Review: Wales Goes Pop! 2016 – Sunday


Welcome back to the last instalment *wipes tear from eye* of our Wales Goes Pop! feature. I’d like to say I’ve purposely scattered the articles over the space of a month in order to dedicate as much time to covering each artist as possible… but honestly I’m just really terrible at juggling deadlines and commitments. I hope part three will be worth the wait to read, because it’s definitely been worth the wait to write.

Sunday’s exceptional line-up reigned in the last day of Wales Goes Pop! 2016. Empty beer bottles had replaced balloons, the Wales Goes Pop! badges had all been snatched up and the kids (and probably the grown-ups too) had made a pretty impressive dent in the once huge bowl of Mini Eggs sat at the entrance to The Gate.

A N i • G L A S S

Opening the closing day of Wales Goes Pop! was Cardiff’s bilingual, electro-pop princess, A N i • G L A S S who, armed with a synth and some serious shapes, filled the café floor with ease.

Ani’s simultaneously complex and melodic pop tunes are expressed live so perfectly by her technical skill and natural ability to fill her surroundings with both her presence and sound. She makes a lone synthesiser look like an orchestra. Matched by her effortlessly sweet and distinctive voice and equally distinctive style,   A N i • G L A S S is probably one of the most interesting names in the scene right now.

Ani’s Wales Goes Pop! performance was one of the most impressive and easily one of my favourites of the weekend, but as many of you will know by now, I do just love good pop music and that’s exactly what A N i • G L A S S makes. Underneath the seemingly complex layers of electronics and synthpop, with elements of psychedelic and indie influence,  A N i • G L A S S’ sound is simply beautifully and expertly crafted pop music.

Getting her audience dancing (well, as much as a sober person can dance at 2 in the afternoon), holding herself with both confidence and good grace and performing in both Welsh and English; A N i • G L A S S’ entrancing sound captivated the earlybird audience and set the bar for the final day pretty damn high.


A N i • G L A S S at Wales Goes Pop! 2016 by RRW. Interview with A N i • G L A S S can be read here.

YounghusbandLaura K & This Is The Kit

Unfortunately Younghusband and Laura K fell victim to the group of ‘artists I missed because I was interviewing other artists’, this time, A N i • G L A S S was to blame.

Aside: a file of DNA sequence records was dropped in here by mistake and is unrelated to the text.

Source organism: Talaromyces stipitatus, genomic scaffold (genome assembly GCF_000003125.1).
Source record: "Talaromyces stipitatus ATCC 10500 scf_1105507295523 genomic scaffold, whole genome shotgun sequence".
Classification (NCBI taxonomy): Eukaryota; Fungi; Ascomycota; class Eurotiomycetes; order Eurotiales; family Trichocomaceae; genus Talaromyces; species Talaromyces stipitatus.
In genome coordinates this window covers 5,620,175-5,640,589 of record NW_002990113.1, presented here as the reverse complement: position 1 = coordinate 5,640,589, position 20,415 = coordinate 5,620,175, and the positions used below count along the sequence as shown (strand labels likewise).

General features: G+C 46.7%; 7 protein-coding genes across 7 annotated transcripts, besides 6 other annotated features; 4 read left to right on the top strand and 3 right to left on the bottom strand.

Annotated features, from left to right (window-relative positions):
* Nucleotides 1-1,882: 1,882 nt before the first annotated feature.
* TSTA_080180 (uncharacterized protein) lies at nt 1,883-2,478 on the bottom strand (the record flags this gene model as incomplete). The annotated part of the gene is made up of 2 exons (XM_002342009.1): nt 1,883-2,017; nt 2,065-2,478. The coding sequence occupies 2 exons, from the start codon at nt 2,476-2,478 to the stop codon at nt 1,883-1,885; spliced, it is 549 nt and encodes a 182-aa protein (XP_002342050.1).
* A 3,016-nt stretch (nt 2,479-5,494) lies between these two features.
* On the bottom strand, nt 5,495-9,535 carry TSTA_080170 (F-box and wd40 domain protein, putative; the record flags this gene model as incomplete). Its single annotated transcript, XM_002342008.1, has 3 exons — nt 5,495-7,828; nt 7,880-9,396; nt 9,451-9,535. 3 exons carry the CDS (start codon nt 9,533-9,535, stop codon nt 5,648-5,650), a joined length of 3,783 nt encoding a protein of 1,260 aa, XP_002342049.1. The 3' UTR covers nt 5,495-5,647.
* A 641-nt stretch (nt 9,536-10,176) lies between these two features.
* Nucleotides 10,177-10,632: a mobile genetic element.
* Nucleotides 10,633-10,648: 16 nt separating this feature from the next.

As for Younghusband, Laura K and This Is The Kit (who I also missed later on that day), they now join the rest of artists on my Welsh Music Wednesday to-do list and they’re in pretty good company. Over the next few weeks, I’ll be covering the Sunday artists I missed as well as: Witching Waves, They Is They Is They Is, Papa Topo and Grubs. So keep your eyes on Welsh Music Wednesday!


Emergency replacement, Threatmantics, swooped in to cover for Ultimate Painting who were forced to tap out of Wales Goes Pop! last minute. They may not have been Wales Goes Pop!’s first choice, but they were a decent addition to the line-up nonetheless. Although Threatmantics were not a band whose songs really grabbed me, they were interesting to watch perform; experimenting with a variety of instruments usually considered outside the rock ‘norm’ (whatever that is) to twist their own unique tapestry of alternative indie rock and roll. For me, it felt like they were lacking something, but I’m guessing that was just preparation.

IKO Chérie

Ambient, electronic dreampop band, IKO Chérie, now based in London (via Bordeaux) put a more psychedelic spin on Wales Goes Pop! Their delicate melodies and tranquil sound created an atmosphere unique to any other across the weekend. IKO Chérie’s performance was utterly mesmerising. Their sound seemed to transport not just one or two members of the crowd, but their entire audience into an acid trip of a dream, but with sweets instead of hallucinogens.